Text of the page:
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Professor Iver Cairns: Australian Satellites and Where to Find Them
Tue. 15 August 2017, 5:30 pm – 7:00 pm AEST
About the speaker
Professor Iver Cairns is Professor in Space Physics at the University of Sydney. His primary interests are in explaining the fundamental, widely applicable, plasma physics of radio emissions from the sun and using this understanding to predict whether space weather should occur at Earth. Professor Cairns is the past Chair of the Australian Academy of Science's National Committee for Space Science. He led the development of Australia's first Decadal Plan for Australian space science, published by the Academy in 2010. Professor Cairns is also leader of the three-university INSPIRE-2 CubeSat, part of the European-led QB50 project to probe Earth's ionosphere and upper atmosphere with a constellation of 50 CubeSats, that is scheduled for launch in 2017.
About the talk
Are there any Australian-built satellites in space today? Have there ever been any? Are any expected, or should Australia leave ‘space’ to other nations?
Professor Iver Cairns describes the revolution in satellites, space research, and space industry occurring across Australia today. Crucially, by the end of 2017 there should be at least four Australian-built satellites in space, three participating in the European Union's QB50 project (ECO, INSPIRE-2, SUSat) and one a Department of Defence project (Biarri-Point). These will be Australia's first satellites in space for 16 years, only our 4th-to 7th satellites ever, our first satellites launched from the International Space Station, and our first satellites in a constellation. They involve six Australian universities and the Defence Science and Technology Group, with at least three other universities, three other government entities, and five Australian and international companies involved in other space projects. Similarly, over 30 ‘space’' start-up companies were formed in 2016, already raising over $15 million in funding. This is more space startups per capita than anywhere else in the world right now except perhaps California. This level of activity did not exist prior to 2015.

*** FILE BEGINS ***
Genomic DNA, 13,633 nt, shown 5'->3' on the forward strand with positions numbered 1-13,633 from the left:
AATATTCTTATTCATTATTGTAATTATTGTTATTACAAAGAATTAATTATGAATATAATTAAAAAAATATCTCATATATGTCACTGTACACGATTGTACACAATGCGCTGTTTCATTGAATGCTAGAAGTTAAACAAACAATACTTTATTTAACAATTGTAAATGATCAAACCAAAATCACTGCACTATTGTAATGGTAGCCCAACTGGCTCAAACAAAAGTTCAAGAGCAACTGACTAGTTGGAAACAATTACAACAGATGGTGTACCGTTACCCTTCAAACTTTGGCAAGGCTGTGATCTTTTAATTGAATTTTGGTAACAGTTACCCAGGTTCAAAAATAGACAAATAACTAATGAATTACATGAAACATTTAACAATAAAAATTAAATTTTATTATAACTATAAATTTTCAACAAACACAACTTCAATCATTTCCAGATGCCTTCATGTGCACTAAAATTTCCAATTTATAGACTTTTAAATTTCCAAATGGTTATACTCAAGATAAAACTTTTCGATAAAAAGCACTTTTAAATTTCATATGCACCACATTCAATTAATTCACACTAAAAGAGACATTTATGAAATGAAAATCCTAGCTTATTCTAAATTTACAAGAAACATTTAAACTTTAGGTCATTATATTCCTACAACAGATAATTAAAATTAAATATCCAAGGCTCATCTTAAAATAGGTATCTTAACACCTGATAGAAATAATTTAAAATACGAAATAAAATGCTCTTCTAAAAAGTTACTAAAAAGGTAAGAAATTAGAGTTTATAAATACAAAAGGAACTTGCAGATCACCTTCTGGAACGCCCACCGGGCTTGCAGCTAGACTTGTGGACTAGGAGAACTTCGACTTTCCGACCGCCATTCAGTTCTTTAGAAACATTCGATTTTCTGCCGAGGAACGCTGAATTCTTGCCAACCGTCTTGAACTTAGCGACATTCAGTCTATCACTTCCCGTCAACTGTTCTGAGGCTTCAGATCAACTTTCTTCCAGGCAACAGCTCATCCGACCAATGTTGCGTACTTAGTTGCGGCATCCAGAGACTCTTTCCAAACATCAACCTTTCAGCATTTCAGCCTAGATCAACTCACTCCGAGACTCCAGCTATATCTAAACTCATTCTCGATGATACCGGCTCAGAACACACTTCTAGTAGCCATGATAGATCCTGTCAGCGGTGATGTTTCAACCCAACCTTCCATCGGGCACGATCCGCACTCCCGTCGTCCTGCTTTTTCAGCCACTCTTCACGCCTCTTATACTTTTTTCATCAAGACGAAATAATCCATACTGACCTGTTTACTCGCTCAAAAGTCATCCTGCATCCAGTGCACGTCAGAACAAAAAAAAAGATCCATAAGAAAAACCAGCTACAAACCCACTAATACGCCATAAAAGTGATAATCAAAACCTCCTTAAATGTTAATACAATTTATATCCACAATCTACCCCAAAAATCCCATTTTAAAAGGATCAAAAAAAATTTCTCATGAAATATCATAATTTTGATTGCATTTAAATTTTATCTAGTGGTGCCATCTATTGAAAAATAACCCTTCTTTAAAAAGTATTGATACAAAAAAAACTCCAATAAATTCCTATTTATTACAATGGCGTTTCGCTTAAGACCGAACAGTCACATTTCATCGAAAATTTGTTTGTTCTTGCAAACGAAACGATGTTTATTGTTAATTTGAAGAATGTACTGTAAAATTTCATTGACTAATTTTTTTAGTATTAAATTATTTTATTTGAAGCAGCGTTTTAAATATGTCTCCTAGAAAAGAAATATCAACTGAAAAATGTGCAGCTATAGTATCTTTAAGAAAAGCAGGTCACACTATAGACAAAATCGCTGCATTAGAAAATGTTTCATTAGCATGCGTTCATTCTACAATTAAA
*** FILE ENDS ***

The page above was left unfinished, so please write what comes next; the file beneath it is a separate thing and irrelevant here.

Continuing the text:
A vital part of this revolution is that the four new Australian satellites are CubeSats; about the size of a loaf of bread and weighing less than 2–3 kg, yet filled with advanced Australian payloads that would not be out of place in the standard 1m3 and 1 tonne satellites familiar to most people. CubeSats use standards that support the design and use of commercial off-the-shelf (COTS) parts, dramatically lowering costs, reducing development times, and allowing scientists and entrepreneurs to focus on their scientific and commercial projects and not on engineering the satellite. For instance, direct costs for INSPIRE-2 are much less than half a million dollars and inception to delivery took less than a year. These cost and time scales appear ideal to drive development of a sustainable Australian space capability that includes academia, industry and government.
The talk will finish with a glimpse of the future and, if available, initial data from the Australian QB50 satellites INSPIRE-2, ECO, and SUSat.